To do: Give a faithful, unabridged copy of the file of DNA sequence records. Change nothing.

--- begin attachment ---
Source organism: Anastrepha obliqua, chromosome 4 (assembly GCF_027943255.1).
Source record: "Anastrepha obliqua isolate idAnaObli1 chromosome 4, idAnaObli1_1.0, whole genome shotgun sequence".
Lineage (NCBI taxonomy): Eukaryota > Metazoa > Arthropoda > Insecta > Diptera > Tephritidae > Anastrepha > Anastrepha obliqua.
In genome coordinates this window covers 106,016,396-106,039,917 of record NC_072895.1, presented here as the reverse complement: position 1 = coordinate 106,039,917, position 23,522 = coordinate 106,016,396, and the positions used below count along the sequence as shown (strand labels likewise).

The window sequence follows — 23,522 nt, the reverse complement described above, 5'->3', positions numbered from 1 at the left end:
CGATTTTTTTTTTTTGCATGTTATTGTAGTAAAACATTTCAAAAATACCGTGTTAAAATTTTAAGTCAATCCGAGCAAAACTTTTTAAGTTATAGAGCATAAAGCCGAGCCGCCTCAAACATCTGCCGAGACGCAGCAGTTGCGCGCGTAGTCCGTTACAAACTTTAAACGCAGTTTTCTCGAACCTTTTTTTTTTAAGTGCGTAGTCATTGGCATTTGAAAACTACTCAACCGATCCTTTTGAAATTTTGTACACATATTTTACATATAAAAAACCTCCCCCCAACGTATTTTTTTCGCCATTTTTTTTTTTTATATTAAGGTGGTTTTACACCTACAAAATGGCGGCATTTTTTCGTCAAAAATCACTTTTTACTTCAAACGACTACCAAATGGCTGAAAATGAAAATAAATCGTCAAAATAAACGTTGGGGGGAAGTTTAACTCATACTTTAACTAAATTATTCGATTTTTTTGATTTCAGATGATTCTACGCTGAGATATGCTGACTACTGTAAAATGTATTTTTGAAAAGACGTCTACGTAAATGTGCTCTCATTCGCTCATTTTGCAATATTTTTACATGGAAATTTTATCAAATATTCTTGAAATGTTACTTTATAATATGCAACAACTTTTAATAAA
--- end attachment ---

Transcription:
Source organism: Anastrepha obliqua, chromosome 4 (assembly GCF_027943255.1).
Source record: "Anastrepha obliqua isolate idAnaObli1 chromosome 4, idAnaObli1_1.0, whole genome shotgun sequence".
Lineage (NCBI taxonomy): Eukaryota > Metazoa > Arthropoda > Insecta > Diptera > Tephritidae > Anastrepha > Anastrepha obliqua.
In genome coordinates this window covers 106,016,396-106,039,917 of record NC_072895.1, presented here as the reverse complement: position 1 = coordinate 106,039,917, position 23,522 = coordinate 106,016,396, and the positions used below count along the sequence as shown (strand labels likewise).

The window sequence follows — 23,522 nt, the reverse complement described above, 5'->3', positions numbered from 1 at the left end:
CGATTTTTTTTTTTTGCATGTTATTGTAGTAAAACATTTCAAAAATACCGTGTTAAAATTTTAAGTCAATCCGAGCAAAACTTTTTAAGTTATAGAGCATAAAGCCGAGCCGCCTCAAACATCTGCCGAGACGCAGCAGTTGCGCGCGTAGTCCGTTACAAACTTTAAACGCAGTTTTCTCGAACCTTTTTTTTTTAAGTGCGTAGTCATTGGCATTTGAAAACTACTCAACCGATCCTTTTGAAATTTTGTACACATATTTTACATATAAAAAACCTCCCCCCAACGTATTTTTTTCGCCATTTTTTTTTTTTATATTAAGGTGGTTTTACACCTACAAAATGGCGGCATTTTTTCGTCAAAAATCACTTTTTACTTCAAACGACTACCAAATGGCTGAAAATGAAAATAAATCGTCAAAATAAACGTTGGGGGGAAGTTTAACTCATACTTTAACTAAATTATTCGATTTTTTTGATTTCAGATGATTCTACGCTGAGATATGCTGACTACTGTAAAATGTATTTTTGAAAAGACGTCTACGTAAATGTGCTCTCATTCGCTCATTTTGCAATATTTTTACATGGAAATTTTATCAAATATTCTTGAAATGTTACTTTATAATATGCAACAACTTTTAATAAA